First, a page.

Types of flour for pizza

    So, what are the different types of flour for pizza and which one should you use?

    Plain flour/All-purpose flour

    Plain flour has a lower protein content – around 9-10% which is slightly too low for pizza making. A lot of home cooks will probably have this in the cupboard, and may be wondering if it’s OK to use for a recipe they’ve found. The answer is yes, it will work fine, but if you want a better pizza then you should pick up some flour with higher protein content.

    Just as it sounds, all-purpose flour can be used for almost everything. It will taste good in most pizza dough recipes, but it can sometimes be more difficult to stretch out as it may tear more easily. 

    Strong white bread flour

    You can find this in any supermarket thanks to an increased popularity in baking. This flour has around 12-14% protein content - high gluten flour gives a texture a bit more like bread – like a sourdough or ciabatta with its holes.

    As it's got more gluten development, it will be very elastic. You may find it hard to stretch or roll out. The key is to bring it to room temperature and give it a decent rest before stretching.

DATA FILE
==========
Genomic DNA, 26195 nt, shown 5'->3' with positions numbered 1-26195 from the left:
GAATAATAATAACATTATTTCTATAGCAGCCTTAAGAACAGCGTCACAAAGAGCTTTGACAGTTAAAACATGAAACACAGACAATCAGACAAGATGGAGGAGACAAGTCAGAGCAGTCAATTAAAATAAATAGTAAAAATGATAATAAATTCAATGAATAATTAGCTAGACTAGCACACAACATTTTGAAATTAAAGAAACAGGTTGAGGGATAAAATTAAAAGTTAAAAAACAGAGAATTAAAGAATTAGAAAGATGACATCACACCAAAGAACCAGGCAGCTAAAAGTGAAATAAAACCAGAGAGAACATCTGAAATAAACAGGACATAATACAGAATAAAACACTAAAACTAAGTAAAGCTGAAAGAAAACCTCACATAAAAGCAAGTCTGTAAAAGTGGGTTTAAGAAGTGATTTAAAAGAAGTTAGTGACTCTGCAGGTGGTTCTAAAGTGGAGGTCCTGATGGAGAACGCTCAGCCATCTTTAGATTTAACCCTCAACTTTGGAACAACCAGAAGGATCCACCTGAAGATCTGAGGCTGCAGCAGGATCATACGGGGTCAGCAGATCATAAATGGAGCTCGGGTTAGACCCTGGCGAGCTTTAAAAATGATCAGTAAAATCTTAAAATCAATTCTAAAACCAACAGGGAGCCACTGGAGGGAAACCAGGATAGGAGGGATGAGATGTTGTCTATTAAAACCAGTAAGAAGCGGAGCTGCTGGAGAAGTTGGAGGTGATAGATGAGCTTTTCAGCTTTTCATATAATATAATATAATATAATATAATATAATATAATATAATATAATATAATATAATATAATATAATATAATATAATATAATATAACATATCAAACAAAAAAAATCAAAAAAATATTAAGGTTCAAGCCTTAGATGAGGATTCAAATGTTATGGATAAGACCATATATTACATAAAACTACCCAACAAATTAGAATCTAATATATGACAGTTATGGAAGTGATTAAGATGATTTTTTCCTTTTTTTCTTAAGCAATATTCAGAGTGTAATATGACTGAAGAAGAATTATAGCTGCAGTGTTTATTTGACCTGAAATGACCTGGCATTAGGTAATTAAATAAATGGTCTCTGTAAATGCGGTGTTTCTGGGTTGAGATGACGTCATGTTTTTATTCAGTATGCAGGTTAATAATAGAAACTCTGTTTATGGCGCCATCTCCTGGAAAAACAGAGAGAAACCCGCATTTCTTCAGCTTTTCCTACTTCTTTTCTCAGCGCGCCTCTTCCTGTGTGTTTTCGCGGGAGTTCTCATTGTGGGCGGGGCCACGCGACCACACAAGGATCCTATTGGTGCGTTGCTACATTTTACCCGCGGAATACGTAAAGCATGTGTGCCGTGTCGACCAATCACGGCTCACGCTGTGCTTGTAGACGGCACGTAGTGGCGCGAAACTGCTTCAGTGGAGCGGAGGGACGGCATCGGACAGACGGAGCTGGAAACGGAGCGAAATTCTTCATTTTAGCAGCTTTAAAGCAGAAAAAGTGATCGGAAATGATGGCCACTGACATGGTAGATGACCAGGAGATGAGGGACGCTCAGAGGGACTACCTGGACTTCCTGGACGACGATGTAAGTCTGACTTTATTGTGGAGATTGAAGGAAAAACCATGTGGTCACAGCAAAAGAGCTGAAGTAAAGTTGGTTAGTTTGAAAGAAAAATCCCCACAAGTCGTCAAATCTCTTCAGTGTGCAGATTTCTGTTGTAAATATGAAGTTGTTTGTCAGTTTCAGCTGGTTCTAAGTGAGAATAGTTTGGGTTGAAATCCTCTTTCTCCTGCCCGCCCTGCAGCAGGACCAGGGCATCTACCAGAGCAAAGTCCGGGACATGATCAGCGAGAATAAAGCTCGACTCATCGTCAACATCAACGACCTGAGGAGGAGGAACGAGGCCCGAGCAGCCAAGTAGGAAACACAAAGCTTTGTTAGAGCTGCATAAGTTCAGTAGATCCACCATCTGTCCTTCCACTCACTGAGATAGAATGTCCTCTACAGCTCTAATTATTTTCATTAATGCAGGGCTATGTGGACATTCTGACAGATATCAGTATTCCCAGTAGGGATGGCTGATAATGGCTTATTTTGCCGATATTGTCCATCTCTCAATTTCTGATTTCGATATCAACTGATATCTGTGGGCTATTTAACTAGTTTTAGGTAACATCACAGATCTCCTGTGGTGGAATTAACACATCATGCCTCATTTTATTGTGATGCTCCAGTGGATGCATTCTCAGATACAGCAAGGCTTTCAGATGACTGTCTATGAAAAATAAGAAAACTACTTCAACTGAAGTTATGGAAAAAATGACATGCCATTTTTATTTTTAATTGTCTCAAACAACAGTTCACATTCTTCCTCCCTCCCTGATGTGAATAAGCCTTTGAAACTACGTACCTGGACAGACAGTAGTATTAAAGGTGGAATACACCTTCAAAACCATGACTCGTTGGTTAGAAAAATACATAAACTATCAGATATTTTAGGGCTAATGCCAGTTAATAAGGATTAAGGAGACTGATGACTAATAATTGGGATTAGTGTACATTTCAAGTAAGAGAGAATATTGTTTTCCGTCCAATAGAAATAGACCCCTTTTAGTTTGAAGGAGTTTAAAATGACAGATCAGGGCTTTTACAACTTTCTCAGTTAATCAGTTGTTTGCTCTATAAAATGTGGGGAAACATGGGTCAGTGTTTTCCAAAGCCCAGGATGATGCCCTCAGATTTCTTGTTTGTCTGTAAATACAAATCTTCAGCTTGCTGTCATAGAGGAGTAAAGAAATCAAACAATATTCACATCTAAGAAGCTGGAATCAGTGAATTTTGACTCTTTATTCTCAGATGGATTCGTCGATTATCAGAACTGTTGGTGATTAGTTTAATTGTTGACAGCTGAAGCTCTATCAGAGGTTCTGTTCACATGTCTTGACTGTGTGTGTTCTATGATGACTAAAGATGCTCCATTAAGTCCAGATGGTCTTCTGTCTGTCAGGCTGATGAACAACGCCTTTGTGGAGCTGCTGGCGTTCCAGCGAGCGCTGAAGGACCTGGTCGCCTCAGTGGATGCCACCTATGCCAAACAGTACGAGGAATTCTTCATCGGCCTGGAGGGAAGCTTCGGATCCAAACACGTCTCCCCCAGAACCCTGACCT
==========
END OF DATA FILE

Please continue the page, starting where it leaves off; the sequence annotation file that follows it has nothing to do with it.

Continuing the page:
Different flours absorb different amounts of water, with higher protein being able to take on more. Being consistent with your flours is a good way to get good results each time.

    Bread flour won’t tear as you stretch it out, but it can sometimes be hard to form into the desired shape, continually springing back because of the high gluten content.

    Double zero flour/Tipo 00 flour

    When in Rome do as the Romans do.” Likewise, when baking Neapolitan pizza, do as the Neapolitan pizzaiolos do. Use Tipo 0 or Tipo 00 flour. Tipo is a grading of flour on the Italian flour scale. And these flours have just the right amount of protein content - around 12.5% for pizza baking. Both Tipo 0 and Tipo 00 are also approved by the AVPN (The True Neapolitan Pizza Association), which manages the international regulations for Neapolitan pizza.

    When it comes to flour for pizza there is no ‘one-size-fits-all' option. You need to consider the type of pizza style you want to prepare in order to pick the most appropriate flour.

    To make a great New York Style, Detroit, Sicilian, or Chicago, you should choose a flour with a high percentage of protein content – 13-14.5% preferably. Neapolitan pizza, a much thiner dough, on the other hand, needs one with a lower percentage of protein 11-13%.